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Accessible Cruise Ships (Photo: Ivan Cholakov/Shutterstock)

Best Ships for Cruisers With Disabilities

With idyllic destinations, constant entertainment and comfortable accommodations, cruising is a popular choice of holiday for people with a disability. However, many people with a disability have never considered the possibility of going on a cruise ship, believing them to be inaccessible.

Cruisers with disabilities have concerns that other passengers might not consider. Can we open the cabin door and smoothly roll in a wheelchair? Can we easily take a shower? Is it possible to get off the ship in port or hear the evening show?

According to the Australian Bureau of Statistics, more than 4 million Australians (18.5 percent of the population) are living with a physical, intellectual, sensory or mental disability. With this in mind, we looked at what Australia-based cruise ships offer people with disabilities.

P&O Cruises

P&O has accessible cabins in all categories (inside, outside, balcony and suite). Each of these cabins has two emergency call buttons and ample space on one side of the bed for effortless transferring from a wheelchair. The bathroom has a drop-down shower seat, handheld showerhead, a toilet with grab rails and a basin with room underneath for a wheelchair.

For passengers who are hearing-impaired, P&O provides a limited number of specialised kits that contain a text telephone, vibrating bed shaker, door knock transmitter and telephone handset amplifier. It's imperative that you advise your travel agent at the time of booking that you require a kit to ensure that one is available for you during your cruise. Additionally, each elevator onboard is fitted with Braille buttons and voice synthesisers that broadcast arrivals at each deck.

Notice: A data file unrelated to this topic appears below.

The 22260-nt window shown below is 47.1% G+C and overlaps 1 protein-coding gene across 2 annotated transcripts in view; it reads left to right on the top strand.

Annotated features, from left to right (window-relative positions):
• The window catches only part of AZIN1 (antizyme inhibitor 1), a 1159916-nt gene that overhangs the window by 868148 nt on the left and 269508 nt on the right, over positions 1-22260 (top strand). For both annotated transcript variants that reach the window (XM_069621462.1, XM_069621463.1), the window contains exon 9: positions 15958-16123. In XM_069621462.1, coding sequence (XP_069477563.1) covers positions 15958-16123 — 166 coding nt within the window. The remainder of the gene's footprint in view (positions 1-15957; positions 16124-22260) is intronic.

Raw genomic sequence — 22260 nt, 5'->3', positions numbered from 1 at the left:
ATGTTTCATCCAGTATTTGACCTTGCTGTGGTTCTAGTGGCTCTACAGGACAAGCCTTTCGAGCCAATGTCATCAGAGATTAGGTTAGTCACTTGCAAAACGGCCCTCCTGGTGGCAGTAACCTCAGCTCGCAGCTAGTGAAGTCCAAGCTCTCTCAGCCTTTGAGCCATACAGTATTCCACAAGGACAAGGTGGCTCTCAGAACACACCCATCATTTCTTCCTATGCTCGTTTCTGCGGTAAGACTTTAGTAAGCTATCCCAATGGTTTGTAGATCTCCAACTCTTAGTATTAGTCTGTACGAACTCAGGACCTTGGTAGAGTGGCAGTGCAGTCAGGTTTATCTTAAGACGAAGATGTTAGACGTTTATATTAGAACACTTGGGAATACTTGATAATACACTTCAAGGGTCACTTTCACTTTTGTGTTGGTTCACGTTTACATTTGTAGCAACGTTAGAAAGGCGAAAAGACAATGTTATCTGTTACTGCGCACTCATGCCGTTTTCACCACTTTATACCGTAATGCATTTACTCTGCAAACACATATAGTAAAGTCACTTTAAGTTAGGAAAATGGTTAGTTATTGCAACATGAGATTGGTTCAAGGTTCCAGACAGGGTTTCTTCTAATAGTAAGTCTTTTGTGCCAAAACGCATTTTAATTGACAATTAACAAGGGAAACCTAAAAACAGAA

Princess Cruises

Each accessible cabin in the Princess fleet has adequate space for wheelchair mobility, with more extensive entrances into both the cabin and its bathroom; wheel-in showers, handheld showerheads and shower distress alerts; lowered closet railings, sinks and handrails; and removed thresholds.

There is a limited supply of mobile hoists, so passengers requiring one should advise their travel agent or the cruise line at the time of booking. Other aids, such as toilet seat raisers, shower stools and bed boards, are also available.

For passengers who are visually and hearing impaired, Princess ships have Braille lift call buttons, audible arrival sounds and infrared listening assistance systems in the theatres. 'All-in-one' kits can be requested and contain telephone amplifiers, visual smoke detectors, door-knock sensors and text telephones (TDD). In-cabin movies have closed captioning and ship libraries contain an assortment of audio books.


Carnival Cruise Line

Carnival Spirit and Carnival Legend have been modified to ensure that passengers with disabilities have the capacity to move around with minimal difficulty. Throughout each ship are accessible paths with signs that help people with disabilities to find accessible passageways.